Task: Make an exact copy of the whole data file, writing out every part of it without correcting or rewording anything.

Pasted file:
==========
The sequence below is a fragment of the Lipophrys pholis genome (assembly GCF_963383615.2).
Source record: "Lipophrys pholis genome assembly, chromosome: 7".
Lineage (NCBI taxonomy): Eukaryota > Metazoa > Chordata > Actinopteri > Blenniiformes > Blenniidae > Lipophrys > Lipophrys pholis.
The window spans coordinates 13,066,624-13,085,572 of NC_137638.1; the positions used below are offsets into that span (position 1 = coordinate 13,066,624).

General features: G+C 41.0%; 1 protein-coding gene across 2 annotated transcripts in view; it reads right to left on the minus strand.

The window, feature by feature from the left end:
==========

The sequence below is a fragment of the Lipophrys pholis genome (assembly GCF_963383615.2).
Source record: "Lipophrys pholis genome assembly, chromosome: 7".
Lineage (NCBI taxonomy): Eukaryota > Metazoa > Chordata > Actinopteri > Blenniiformes > Blenniidae > Lipophrys > Lipophrys pholis.
The window spans coordinates 13,066,624-13,085,572 of NC_137638.1; the positions used below are offsets into that span (position 1 = coordinate 13,066,624).

General features: G+C 41.0%; 1 protein-coding gene across 2 annotated transcripts in view; it reads right to left on the minus strand.

The window, feature by feature from the left end: